Tuesday

YouGov/Sun                           CON 34%, LAB 37%, LDEM 9%, UKIP 12%

Monday

ComRes/Independent         CON 32% (nc), LAB 33%(-4), LDEM 9%(nc), UKIP 14%(+4).

Sunday

YouGov/Sunday Times             CON 32%, LAB 39%, LDEM 9%, UKIP 13%.

Scottish referendum

ICM/Scotland on Sunday 37%(+5) YES 44% (-5) NO

Apparently the swing is strongly concentrated on young people

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A representative democracy

DSC00025The National Assembly of Wales is not working as it should.  That’s the view held by Assembly Members according to the Electoral Reform Society who surveyed their opinion.

Apparently they feel they could use their time better and they feel that government gets away with murder when it comes to scrutiny.  Oh, yes and they’re over worked and more of them are needed.

OK they didn’t quiet put it like that, but you get the message.

Some Westminster commentators have said the debates in nthe Assembly are “boring” and “grim to watch.”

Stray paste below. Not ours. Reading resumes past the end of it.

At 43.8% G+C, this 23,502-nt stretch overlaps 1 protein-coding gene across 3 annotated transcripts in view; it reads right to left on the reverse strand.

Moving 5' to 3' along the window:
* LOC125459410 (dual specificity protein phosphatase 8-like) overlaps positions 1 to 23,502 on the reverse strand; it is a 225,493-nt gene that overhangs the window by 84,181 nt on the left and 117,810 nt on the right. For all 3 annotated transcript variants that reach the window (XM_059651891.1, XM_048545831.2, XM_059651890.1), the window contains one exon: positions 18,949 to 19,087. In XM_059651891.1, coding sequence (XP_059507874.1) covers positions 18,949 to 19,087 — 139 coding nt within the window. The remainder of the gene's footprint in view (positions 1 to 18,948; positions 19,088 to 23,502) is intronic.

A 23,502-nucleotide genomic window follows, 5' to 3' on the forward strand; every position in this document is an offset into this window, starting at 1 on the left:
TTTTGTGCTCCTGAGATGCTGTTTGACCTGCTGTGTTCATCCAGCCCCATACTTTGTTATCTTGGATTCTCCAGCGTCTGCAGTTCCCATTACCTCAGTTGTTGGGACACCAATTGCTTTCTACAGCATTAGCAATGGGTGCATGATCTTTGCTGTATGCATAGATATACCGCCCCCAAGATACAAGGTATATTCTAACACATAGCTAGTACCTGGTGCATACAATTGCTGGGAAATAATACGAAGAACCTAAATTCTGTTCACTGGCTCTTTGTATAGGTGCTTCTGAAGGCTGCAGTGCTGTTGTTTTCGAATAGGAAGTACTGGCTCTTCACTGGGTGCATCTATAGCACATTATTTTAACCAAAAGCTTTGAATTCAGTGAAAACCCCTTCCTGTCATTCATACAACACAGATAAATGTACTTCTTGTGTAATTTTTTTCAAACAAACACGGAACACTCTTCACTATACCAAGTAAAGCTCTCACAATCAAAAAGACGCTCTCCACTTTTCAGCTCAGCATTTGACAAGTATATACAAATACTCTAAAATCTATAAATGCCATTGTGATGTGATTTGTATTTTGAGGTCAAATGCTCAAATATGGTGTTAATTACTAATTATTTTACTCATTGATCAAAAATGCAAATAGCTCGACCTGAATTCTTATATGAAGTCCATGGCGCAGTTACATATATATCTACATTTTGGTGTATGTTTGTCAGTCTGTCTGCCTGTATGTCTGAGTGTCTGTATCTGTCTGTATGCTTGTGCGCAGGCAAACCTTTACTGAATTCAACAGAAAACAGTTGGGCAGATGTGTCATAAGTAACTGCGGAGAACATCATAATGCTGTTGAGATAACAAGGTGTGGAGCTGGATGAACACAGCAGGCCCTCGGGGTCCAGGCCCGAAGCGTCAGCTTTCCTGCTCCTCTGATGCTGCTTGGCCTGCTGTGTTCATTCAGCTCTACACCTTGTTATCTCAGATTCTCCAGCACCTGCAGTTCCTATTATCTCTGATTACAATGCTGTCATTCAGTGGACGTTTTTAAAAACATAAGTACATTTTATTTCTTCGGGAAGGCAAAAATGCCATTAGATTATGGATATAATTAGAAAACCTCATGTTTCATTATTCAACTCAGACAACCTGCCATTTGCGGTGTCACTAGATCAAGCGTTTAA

As an old Westminster hack myself there’s many a debate in Westminster that would answer to that description as well. Many a time I’ve witnessed an almost empty chamber with some non-entity droning on and on.

When will people realise that as a breed politicians are quite boring. But politics is not part of the entertaining industry they don’t have to be interesting but they do need to be effective.

The National Assembly itself has to important functions to pass laws and hold the government to account. How effective are they at doing the job?

It’s early days yet for the Assembly as a law making body. It has only had real law making powers since 2011. Not many laws have been passed by the place, yet.

The test of the legislature’s effectiveness will be how many lawyers make fat fees challenging alleged defects in the laws it has passed.

Holding the government to account, well that’s a totally different kettle of fish. The Assembly has been up an running since 1999 and should by now have developed effective ways of making sure that Carwyn Jones and his merry little band account for their actions.

Oral questions to the First Minister are not very edifying. Indeed it’s an occasion that most sane people would want to avoid.  All to often they degenerate into party fun and games, lots of heat and very little light. It fails either because the questioner hasn’t mastered the art of the supplementary or the question is not forensic enough or quiet often Carwyn Jones just doesn’t seem mindful to answer answer.